Gaillard is focused on developing electroporation microchips for automated and high throughput cell transfection/transformation in both aerobic and anaerobic environments. He is also investigating novel digital microfluidic approaches for fluid transport as well as novel embedded optical sensors for microfluidic systems.
Bachelor’s Degree: Optical Engineering & Electrical Engineering, University of Alabama- Huntsville
Master’s Degree: Electrical Engineering, University of Alabama- Huntsville
Doctoral Degree: Electrical Engineering, University of Alabama- Huntsville
Postdoctoral Fellowships: Sandia National Laboratories
Gaillard’s primary graduate research effort was the development of a microfabricated glass reactor capable of synthesizing oligonucleotides. In support of that effort, he demonstrated an electronic control board for the regulation of electroosmotic flow in microfluidic devices. Gaillard developed a fabrication process for high aspect ratio glass microlenses embedded in microfluidic devices to enhance optical feedback for spectroscopy applications. Additionally, he performed extensive characterization and analysis studies of the surface chemistry of photosensitive glass and developed a chemical coating for electroosmotic flow applications in microchannels patterned in photosensitive glass.
Nanopores appear in cellular membranes upon the application of an appropriately conditioned electric field in a process known as electroporation. These nanopores allow exogenous materials to permeate cellular membranes when they would otherwise have difficulty or not be able to enter the cell. There are many examples of high throughput electroporation microfluidic devices in the literature. Many of the reported devices also include detection and separation capabilities. Still, high throughput and automatable world-to-chip interfacing is largely unaddressed. Gaillard part of a team that is investigating interfacing solutions for high throughput electroporation microchips that are suitable for both aerobic and anaerobic environments.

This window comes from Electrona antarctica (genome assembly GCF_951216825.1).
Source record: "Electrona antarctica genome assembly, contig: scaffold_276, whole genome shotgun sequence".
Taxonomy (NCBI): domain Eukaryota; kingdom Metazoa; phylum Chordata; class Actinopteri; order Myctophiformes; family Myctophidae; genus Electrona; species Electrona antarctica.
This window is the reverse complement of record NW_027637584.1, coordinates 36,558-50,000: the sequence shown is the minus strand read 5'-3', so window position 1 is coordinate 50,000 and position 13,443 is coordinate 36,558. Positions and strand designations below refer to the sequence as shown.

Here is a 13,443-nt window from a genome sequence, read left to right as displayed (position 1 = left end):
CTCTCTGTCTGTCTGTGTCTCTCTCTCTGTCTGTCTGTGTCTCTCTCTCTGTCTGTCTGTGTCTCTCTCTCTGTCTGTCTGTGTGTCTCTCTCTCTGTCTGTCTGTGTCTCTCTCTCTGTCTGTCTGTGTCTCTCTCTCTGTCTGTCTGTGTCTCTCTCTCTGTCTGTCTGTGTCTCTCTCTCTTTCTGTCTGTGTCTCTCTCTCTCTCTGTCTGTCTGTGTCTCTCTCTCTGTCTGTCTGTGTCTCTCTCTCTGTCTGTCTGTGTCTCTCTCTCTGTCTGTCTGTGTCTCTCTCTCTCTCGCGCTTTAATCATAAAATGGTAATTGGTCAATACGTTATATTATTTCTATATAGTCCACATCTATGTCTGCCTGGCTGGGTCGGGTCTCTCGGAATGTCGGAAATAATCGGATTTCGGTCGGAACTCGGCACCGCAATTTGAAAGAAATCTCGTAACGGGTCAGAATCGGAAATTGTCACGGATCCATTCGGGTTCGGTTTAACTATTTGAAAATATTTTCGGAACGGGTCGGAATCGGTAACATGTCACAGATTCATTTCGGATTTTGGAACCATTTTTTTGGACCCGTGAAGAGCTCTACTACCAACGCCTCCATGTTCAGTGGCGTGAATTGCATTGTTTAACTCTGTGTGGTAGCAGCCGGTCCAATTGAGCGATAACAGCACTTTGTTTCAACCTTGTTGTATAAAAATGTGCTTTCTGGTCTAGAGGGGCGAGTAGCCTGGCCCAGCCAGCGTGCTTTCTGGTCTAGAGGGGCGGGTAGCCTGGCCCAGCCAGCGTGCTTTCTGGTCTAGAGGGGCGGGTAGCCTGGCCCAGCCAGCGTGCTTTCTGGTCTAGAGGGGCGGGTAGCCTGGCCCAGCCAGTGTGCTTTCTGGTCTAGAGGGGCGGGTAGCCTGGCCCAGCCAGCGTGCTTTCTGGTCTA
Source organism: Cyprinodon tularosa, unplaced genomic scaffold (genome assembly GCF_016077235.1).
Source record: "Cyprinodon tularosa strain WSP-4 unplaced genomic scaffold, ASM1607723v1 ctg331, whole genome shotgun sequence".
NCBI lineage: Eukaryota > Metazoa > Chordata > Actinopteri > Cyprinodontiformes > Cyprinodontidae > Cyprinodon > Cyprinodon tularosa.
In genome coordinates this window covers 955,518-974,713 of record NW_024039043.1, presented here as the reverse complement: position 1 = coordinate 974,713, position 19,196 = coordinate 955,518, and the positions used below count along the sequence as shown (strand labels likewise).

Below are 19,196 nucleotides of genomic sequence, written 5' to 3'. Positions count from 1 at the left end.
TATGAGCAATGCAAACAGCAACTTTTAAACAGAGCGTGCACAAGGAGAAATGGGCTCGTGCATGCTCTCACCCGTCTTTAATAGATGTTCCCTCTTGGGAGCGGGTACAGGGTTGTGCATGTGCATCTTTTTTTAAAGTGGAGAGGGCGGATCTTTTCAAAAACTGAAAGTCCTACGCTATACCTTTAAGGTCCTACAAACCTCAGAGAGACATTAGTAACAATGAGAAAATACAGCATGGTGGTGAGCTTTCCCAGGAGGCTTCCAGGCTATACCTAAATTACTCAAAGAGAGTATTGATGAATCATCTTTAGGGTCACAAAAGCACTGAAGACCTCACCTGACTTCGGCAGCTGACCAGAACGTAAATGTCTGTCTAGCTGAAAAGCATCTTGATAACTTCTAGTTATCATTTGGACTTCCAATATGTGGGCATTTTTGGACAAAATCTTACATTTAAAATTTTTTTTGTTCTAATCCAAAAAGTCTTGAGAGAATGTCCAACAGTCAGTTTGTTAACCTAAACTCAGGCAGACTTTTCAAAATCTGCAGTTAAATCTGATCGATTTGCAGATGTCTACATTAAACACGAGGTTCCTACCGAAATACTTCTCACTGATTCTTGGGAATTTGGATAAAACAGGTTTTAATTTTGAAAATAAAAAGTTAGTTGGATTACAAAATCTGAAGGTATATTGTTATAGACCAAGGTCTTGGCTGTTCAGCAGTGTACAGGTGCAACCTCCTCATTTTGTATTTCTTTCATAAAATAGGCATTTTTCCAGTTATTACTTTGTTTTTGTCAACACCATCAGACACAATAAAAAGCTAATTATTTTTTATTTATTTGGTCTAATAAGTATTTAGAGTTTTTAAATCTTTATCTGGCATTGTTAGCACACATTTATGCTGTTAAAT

Digital microfluidic (DMF) platforms enable the transportation, mixing, dilution, storage, and analysis of discrete liquid droplets on an array of insulated electrodes. High throughput chemical synthesis and biological assays require large DMF electrode arrays; however, it is difficult to fabricate and maintain the functionality of large electrode arrays with traditional fabrication techniques. Gaillard is part of a team working on new approaches for electrode addressing and droplet sensing to expand the application space of DMF technologies from small scale demonstrations of capabilities to high throughput commercial systems.
Detection of bio-samples in microfluidic devices with fluorescence microscopy is an attractive technique due to its low detection limits, good stability, high spatial resolution, and excellent discrimination capability. However, fluorescence microscopes are large, expensive, and utilize delicate optical components. Gaillard is working on an embedded optical sensor that can be coupled with an embedded source to fully integrate a fluorescence detection system within a microfluidic substrate.
- R. Gaillard, A. Maharanwar, J. J. Weimer, J. D. Williams, “Isotherm analysis of the solution-phase uptake of chlorotrimethyl silane on a photosensitive glass”, Surfaces and Interfaces, 10, 188-196, (2018).
- Microfluidic reactors for oligonucleotide synthesis, Publication number: US 20150087820 A1, Application number: US 14/334,497